A superb repeating carriage clock with a gilt-brass gorge case by the famous maker Drocourt, circa 1870.
A lovely eight-day striking and repeating carriage clock signed and numbered by the retailer on the enamel dial, GROHÉ PENNINGTON & TYPKE SUCCESSORS 4022 WIGMORE STREET LONDON, circa 1870.
The superb gilt-brass gorge case has facetted glass panels to all sides so that the movement is almost entirely visible. The top has an oval window through which the original gilt brass platform escapement can be seen. At the back, there is a glazed door giving access to the winding and setting arbors. The clock is surmounted by a typically shaped carrying handle.
The circular enamel dial is set in a fine elaborately engraved gilt-brass mask and has a Roman chapter ring with an outer minute track with Arabic five-minute markers. The time is indicated by a fine pair of blued-steel Breguet hands. The retailer has marked the dial in the following manner GROHÉ PENNINGTON & TYPKE SUCCESSORS 4022 WIGMORE STREET LONDON.
The spring-driven eight-day movement of this wonderful carriage clock is constructed between plates. The inside of the backplate is marked Drocourt in an oval. The going train has a high-quality English lever escapement on a gilt platform with hairspring balance and regulation. It can be adjusted by a regulator pin which can be seen through the window in the top and is accessible through the back door. The striking indicates the hour fully and the half hours with a single stroke on a gong. In addition, it has a repeat button at the top, with which the last hour struck can be repeated at will. The backplate is stamped with the Drocourt mark and the word HANDS and an arrow to indicate the function of the arbor and the direction in which to turn.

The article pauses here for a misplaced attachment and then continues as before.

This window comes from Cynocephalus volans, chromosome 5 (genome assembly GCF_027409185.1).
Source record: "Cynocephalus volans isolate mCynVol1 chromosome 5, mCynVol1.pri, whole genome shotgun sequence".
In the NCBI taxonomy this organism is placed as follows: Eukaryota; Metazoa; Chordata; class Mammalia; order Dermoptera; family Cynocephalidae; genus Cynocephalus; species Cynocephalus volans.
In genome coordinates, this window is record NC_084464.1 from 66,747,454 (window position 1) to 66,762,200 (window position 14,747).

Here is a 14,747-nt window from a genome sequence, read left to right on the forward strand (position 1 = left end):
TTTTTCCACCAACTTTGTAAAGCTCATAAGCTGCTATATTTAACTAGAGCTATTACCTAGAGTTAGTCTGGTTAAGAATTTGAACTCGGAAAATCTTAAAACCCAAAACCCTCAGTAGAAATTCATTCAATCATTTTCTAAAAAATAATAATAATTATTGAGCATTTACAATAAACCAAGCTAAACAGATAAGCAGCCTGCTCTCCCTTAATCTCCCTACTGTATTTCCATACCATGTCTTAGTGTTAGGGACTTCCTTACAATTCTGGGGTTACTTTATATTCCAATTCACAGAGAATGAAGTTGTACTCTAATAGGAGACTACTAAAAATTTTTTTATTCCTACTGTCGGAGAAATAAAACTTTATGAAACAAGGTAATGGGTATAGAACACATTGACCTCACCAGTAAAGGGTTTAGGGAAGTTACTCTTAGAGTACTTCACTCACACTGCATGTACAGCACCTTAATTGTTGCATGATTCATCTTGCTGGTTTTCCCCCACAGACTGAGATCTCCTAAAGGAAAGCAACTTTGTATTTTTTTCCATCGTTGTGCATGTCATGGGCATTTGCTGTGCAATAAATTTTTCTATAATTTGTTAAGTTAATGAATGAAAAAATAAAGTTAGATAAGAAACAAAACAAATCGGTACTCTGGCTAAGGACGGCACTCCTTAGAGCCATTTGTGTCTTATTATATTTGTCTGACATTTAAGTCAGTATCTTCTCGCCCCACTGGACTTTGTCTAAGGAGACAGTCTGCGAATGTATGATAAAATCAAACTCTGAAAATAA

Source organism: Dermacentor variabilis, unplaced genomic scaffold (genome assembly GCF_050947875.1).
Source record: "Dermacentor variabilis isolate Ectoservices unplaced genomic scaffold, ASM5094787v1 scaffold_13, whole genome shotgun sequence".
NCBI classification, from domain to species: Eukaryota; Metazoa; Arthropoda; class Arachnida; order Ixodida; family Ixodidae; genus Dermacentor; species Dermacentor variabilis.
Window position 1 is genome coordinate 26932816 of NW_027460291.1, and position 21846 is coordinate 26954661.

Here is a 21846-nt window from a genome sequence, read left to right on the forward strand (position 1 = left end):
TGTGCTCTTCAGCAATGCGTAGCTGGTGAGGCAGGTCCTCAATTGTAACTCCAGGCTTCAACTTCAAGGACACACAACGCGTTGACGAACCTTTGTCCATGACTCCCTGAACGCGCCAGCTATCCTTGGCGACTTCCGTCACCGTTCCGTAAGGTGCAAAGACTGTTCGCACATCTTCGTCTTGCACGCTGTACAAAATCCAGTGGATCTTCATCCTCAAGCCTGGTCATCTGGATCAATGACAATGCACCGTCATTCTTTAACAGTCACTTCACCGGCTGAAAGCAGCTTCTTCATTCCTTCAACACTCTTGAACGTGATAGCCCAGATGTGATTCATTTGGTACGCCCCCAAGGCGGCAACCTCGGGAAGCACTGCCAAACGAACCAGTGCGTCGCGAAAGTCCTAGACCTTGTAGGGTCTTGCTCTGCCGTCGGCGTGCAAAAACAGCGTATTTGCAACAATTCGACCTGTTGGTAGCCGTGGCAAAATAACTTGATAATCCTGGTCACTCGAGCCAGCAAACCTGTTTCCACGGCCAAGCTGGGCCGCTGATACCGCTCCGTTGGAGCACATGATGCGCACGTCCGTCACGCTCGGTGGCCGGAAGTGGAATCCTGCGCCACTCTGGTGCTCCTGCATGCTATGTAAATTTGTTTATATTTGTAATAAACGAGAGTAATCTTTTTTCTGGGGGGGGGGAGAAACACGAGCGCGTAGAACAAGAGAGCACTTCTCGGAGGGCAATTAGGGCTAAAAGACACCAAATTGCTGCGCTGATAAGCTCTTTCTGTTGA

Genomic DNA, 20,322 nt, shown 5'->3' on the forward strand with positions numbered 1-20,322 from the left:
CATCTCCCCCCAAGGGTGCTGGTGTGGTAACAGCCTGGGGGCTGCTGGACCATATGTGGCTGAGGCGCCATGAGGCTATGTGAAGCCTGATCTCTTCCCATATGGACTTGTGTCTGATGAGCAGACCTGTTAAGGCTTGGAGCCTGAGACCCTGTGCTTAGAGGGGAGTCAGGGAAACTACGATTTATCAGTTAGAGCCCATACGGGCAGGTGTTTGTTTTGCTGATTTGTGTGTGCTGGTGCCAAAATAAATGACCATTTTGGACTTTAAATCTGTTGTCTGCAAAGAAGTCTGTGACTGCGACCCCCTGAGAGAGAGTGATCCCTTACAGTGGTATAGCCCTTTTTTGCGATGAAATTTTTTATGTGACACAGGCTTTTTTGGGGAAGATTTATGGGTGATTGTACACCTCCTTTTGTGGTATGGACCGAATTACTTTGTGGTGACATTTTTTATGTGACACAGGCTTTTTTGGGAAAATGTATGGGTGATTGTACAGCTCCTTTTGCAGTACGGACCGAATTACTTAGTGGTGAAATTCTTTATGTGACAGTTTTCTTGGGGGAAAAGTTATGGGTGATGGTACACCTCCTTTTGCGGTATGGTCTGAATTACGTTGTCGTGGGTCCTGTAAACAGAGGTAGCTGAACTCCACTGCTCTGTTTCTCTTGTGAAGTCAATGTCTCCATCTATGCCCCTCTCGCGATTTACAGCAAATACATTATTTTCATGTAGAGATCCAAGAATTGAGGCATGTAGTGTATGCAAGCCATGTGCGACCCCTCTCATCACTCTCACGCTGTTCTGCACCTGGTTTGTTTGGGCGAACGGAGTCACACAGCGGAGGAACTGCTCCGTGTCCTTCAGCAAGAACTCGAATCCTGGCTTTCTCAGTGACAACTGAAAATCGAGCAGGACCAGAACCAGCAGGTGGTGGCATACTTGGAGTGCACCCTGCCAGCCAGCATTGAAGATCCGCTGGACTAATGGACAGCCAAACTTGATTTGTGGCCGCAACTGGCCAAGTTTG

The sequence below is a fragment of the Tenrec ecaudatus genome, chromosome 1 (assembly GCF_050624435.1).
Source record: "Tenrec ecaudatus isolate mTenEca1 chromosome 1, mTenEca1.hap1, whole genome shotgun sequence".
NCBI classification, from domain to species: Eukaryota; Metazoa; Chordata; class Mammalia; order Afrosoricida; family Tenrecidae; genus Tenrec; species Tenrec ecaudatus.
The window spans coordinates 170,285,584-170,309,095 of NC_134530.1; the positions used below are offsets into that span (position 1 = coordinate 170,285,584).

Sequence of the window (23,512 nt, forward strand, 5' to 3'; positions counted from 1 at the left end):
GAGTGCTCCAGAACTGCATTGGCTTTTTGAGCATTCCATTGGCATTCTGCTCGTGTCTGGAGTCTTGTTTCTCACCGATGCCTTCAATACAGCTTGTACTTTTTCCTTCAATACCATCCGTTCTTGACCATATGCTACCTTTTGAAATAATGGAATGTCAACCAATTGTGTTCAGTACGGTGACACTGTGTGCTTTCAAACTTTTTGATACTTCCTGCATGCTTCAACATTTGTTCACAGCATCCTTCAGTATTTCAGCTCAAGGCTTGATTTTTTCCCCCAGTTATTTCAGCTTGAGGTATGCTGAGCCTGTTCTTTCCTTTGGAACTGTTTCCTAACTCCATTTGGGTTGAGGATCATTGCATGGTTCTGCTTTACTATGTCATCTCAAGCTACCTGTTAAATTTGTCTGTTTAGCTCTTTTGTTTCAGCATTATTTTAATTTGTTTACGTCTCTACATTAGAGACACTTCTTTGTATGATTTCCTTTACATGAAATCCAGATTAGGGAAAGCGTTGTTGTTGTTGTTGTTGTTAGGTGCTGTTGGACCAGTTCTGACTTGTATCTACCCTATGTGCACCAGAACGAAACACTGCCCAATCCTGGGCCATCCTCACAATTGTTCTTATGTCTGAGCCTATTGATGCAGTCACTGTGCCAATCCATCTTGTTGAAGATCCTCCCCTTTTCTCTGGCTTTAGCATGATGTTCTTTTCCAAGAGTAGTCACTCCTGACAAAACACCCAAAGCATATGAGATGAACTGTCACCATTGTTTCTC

Note on the makers Pierre & Alfred Drocourt were one of the top makers of carriage clocks in the mid to late Victorian period, having a factory at Saint-Nicolas-d’Ailermont in France, which was the most important town for carriage clock manufacture at the time. They also had premises in Paris at Rue Debelleyme 28 and Rue de Limoges. They produced superb carriage clocks that were often decorative and were awarded numerous awards at exhibitions, such as the Bronze Medal at Paris 1867, the Silver at Paris 1878 and the gold at Paris in 1889. The son, Alfred Drocourt, succeeded his father Pierre Drocourt sometime in the 1870s. Clocks by this maker have become very sought after by collectors.
Note on the retailer James Grohé was a clockmaker and dealer established in Wigmore Street in the period 1832-1880. The company later moved to Cavendish Square and subsequently to Wimpole Street. As James died in 1872, his business was continued by his successors. Several clocks are known by his hand and always of the best quality and sometimes retailed by others, e.g. T. Martin and Co.